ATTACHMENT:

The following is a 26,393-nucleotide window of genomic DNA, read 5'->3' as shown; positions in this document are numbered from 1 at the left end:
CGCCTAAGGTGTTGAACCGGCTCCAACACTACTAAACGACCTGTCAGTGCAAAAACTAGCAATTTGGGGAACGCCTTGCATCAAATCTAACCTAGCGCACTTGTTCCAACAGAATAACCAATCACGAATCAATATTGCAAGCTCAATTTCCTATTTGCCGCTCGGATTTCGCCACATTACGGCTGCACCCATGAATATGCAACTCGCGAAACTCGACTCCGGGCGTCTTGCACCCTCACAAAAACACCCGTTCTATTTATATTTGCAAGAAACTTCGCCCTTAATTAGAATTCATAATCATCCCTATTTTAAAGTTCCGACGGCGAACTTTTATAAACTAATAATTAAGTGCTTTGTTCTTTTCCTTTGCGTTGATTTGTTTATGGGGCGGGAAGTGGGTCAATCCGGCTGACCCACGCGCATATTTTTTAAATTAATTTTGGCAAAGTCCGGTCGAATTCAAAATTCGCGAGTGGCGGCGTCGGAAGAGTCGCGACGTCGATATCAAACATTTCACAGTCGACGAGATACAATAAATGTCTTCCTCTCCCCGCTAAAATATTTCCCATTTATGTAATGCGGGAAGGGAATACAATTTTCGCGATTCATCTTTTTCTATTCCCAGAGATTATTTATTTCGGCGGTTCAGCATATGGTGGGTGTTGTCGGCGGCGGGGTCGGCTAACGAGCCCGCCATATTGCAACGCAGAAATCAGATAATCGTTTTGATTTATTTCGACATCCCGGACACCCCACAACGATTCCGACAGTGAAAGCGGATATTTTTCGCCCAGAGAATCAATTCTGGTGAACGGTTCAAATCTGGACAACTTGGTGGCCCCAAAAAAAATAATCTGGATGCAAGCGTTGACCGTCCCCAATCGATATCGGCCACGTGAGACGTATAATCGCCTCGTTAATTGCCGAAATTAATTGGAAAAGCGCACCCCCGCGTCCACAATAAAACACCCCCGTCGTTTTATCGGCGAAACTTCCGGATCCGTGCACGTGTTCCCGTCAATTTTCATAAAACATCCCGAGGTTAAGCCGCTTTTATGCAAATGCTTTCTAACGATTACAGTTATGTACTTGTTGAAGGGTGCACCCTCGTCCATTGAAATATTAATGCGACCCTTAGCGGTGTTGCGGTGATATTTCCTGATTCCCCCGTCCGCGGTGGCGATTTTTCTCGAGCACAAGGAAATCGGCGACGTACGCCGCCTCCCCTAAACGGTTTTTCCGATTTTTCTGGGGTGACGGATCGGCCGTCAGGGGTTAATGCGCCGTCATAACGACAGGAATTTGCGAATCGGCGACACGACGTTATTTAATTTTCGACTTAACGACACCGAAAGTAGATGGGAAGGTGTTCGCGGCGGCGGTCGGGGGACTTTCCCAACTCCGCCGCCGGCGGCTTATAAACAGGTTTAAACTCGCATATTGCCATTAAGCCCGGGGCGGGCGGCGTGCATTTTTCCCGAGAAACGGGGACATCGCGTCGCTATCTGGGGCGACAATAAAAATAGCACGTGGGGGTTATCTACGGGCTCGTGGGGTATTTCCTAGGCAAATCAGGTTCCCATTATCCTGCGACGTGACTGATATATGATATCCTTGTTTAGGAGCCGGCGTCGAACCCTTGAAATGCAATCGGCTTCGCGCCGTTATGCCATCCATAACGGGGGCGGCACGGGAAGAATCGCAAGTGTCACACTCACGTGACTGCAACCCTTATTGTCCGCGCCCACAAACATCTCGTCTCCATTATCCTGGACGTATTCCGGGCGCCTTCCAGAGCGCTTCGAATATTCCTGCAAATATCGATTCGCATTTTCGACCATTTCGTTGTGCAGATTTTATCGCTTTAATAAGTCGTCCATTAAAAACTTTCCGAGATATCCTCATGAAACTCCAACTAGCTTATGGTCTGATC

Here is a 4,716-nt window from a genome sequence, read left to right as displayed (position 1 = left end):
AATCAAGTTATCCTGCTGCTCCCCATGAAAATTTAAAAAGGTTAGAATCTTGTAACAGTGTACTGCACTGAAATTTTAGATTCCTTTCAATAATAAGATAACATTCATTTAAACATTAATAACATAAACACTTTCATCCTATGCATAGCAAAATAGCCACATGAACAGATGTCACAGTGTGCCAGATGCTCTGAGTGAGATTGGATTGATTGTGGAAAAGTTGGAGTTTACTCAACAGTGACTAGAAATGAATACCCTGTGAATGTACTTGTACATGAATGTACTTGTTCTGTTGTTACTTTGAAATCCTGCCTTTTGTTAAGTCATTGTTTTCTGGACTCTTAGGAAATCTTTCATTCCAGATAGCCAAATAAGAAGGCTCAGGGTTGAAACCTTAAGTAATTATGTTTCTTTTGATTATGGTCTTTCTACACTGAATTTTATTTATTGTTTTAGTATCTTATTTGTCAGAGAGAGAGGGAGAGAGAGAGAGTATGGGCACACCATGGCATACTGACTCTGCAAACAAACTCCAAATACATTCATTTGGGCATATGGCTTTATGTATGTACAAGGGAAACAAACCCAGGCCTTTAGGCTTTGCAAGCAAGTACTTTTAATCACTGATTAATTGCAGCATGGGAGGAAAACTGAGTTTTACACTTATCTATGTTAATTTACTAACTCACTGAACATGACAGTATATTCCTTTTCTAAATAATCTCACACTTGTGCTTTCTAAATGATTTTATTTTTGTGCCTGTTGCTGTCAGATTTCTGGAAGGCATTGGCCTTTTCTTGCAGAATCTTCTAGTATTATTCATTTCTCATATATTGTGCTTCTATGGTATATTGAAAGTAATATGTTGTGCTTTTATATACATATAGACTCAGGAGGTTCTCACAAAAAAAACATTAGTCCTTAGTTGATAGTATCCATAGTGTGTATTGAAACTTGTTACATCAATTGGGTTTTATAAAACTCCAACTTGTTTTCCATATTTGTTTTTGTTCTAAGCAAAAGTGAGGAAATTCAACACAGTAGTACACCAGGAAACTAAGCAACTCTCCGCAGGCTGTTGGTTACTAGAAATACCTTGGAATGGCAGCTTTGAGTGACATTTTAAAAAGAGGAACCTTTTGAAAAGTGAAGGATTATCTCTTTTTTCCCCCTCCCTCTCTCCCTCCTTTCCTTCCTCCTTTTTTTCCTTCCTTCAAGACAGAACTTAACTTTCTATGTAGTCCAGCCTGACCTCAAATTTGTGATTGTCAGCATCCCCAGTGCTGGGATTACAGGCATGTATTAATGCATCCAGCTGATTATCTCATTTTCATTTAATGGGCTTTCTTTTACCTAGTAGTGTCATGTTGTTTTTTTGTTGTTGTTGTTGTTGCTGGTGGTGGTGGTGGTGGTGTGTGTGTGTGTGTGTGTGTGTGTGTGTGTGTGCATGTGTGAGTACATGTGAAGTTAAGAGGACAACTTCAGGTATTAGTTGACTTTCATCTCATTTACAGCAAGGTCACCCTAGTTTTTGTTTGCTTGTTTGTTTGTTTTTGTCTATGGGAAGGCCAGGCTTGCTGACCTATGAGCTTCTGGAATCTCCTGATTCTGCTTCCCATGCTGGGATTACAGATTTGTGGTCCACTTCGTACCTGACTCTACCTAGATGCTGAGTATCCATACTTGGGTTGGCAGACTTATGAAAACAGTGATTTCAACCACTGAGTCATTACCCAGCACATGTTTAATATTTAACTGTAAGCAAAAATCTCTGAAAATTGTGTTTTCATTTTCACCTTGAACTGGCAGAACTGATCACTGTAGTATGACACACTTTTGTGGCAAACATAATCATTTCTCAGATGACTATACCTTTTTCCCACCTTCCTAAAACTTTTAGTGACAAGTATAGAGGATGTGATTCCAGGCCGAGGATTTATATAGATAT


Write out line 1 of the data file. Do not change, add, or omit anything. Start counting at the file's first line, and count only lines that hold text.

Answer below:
The following is a 26,393-nucleotide window of genomic DNA, read 5'->3' as shown; positions in this document are numbered from 1 at the left end: